An inquisitive Russian traveler, interested in everything, here opens a lot: agriculture, the army, military science. Nikitin writes that battles are fought mainly on elephants, soldiers are dressed in armor, as well as horses. The heads and tusks of elephants are armed with huge forged swords, on the elephants themselves – damask armor, as well as turrets, in which a dozen people are housed, and each of them has guns and arrows.
A special interest in Nikitin is a religious theme. He agrees to go with the Hindus to Parvat, about which he tells that it is for them the same as Jerusalem, the same that Mecca – for “bersermen.” It is surprising to him that seventy-four different faiths coexist in India, and that people belonging to different faiths do not eat, drink, or marry each other (here he speaks of castes).
Nikitin saddens that he lost his native – Russian – church calendar, as he lost the scriptures on the day when his ship was looted. He is upset that he does not observe Christian holidays – Easter, Christmas, and the fact that he does not keep posts on Wednesdays and Fridays. He says that he hopes only for prayers to God about saving himself, living in a circle of non-believers. Athanasius tries to determine the day on which Easter will have to be, trying to read the starry sky. With the “fifth Easter” he decides to return to his homeland, to Russia.
Again and again Nikitin keeps records of what happened to him to see, and also he writes down various information he receives from knowledgeable people, about ports and trades, which are from Egypt and to the Far East. He makes notes about where “diamonds are born”, and in which “silk is born”, and also warns those travelers who will read his notes, about what difficulties they can meet on the way, describes the internecine strife that occurs in neighboring peoples.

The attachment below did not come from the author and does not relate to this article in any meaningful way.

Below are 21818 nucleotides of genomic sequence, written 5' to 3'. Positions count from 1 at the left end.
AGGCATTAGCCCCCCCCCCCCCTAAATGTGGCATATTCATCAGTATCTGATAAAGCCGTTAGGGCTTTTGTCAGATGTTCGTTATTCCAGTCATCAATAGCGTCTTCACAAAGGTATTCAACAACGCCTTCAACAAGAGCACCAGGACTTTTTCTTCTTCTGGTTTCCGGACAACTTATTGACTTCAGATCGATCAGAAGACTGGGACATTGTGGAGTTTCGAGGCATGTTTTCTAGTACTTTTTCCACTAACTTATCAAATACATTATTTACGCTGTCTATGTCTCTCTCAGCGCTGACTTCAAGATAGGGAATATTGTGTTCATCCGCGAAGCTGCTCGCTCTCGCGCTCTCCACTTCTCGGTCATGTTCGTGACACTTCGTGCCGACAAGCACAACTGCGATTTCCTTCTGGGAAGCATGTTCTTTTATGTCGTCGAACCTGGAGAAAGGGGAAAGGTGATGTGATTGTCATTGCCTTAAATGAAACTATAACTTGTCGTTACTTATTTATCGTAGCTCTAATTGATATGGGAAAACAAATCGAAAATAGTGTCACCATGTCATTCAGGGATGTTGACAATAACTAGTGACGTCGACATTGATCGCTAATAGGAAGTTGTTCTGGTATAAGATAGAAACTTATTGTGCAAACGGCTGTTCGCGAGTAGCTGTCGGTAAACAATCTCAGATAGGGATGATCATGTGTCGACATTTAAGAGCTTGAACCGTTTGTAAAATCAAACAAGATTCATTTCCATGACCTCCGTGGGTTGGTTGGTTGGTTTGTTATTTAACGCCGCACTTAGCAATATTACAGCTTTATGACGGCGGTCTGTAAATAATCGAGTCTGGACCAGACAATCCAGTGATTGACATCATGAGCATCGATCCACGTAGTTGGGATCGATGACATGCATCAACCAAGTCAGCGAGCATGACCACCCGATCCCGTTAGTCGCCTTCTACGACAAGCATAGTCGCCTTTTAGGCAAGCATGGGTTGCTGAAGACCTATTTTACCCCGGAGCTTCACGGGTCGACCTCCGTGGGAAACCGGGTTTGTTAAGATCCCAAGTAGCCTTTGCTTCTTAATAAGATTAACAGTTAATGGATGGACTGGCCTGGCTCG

Another full six months Afanasy wanders around different cities, and finally arrives at the port – the city of Dabhol. After paying two gold, Nikitin sails on a ship across Ethiopia to Ormuz. Ethiopians managed to agree and the ship avoided robbery.
From Ormuz Nikitin goes overland in the direction of the Black Sea, reaching this route in Trabzon. For one gold, he goes to Kafu (Crimea) on a ship. The chief of city security, having considered Nikitin as a spy, robs him. The transition of the sea is complicated by the autumn weather and the winds that their ship, as Afanasii writes, is to Balaklava itself. from there they go towards Gurzuf, where they make a stop for five days. Athanasius writes that he reached Katha by the grace of God nine days before the fast of Filippov, it pleases him, he glorifies the Lord-Creator, whose grace he has passed three seas. On the rest, as he says, “only God is the patron, amen!”.